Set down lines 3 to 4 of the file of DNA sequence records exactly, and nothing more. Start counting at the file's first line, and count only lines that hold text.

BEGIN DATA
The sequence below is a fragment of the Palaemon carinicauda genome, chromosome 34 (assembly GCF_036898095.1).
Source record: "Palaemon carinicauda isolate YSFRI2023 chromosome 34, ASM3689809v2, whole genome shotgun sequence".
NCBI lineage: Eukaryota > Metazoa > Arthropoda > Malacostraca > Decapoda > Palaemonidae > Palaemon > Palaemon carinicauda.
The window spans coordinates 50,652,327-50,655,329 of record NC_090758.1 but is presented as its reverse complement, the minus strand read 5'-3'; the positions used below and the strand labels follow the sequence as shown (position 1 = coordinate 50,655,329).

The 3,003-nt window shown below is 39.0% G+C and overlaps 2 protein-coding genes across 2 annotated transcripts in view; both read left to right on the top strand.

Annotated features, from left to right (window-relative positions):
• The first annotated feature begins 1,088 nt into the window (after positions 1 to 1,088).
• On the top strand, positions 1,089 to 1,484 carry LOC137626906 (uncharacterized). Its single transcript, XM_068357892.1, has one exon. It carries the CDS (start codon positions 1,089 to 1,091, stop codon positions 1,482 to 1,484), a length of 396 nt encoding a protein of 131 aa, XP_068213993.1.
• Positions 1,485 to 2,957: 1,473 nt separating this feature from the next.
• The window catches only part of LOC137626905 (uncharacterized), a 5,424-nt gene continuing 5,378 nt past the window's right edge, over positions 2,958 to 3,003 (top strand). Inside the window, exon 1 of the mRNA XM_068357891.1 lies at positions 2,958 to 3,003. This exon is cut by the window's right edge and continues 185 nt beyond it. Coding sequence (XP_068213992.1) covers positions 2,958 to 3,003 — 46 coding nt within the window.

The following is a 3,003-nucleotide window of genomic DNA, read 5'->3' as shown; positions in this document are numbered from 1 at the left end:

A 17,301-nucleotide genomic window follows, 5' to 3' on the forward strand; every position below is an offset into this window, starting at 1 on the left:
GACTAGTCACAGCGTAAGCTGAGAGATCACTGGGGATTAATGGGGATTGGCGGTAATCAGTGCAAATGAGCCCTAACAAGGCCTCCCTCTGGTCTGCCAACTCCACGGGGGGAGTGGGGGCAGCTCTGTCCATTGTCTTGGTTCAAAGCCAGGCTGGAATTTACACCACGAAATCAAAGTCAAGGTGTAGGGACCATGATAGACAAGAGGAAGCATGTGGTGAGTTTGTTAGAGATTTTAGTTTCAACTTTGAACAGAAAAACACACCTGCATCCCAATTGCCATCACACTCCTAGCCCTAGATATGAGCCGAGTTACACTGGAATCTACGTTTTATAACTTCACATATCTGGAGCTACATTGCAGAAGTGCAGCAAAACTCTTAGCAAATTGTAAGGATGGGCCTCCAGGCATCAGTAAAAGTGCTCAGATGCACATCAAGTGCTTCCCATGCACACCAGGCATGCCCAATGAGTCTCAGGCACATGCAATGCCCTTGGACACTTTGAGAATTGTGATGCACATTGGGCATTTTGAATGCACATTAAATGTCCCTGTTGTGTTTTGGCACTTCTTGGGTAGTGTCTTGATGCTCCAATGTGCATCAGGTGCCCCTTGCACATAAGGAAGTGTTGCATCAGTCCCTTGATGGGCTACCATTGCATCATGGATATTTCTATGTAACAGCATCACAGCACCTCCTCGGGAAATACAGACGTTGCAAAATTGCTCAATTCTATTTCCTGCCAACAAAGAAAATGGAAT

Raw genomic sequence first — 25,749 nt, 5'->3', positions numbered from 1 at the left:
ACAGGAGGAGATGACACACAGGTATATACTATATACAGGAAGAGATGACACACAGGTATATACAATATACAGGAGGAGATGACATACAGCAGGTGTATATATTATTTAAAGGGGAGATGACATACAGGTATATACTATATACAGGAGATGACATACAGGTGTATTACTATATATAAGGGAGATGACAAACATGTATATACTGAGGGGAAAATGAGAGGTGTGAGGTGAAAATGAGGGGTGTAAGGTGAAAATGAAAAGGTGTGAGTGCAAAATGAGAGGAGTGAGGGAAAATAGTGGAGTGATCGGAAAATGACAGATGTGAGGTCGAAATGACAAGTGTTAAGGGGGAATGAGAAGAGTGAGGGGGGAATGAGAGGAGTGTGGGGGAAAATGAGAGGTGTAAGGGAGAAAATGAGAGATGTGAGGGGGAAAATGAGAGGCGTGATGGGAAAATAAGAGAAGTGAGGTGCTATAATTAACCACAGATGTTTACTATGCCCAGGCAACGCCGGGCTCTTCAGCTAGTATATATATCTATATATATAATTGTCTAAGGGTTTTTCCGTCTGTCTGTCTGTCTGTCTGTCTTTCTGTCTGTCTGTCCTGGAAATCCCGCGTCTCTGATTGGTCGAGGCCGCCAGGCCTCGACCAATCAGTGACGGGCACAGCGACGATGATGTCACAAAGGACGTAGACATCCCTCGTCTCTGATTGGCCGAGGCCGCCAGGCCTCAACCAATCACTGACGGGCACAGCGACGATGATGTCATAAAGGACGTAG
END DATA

NCBI lineage: Eukaryota > Metazoa > Arthropoda > Malacostraca > Decapoda > Palaemonidae > Palaemon > Palaemon carinicauda.
The window spans coordinates 50,652,327-50,655,329 of record NC_090758.1 but is presented as its reverse complement, the minus strand read 5'-3'; the positions used below and the strand labels follow the sequence as shown (position 1 = coordinate 50,655,329).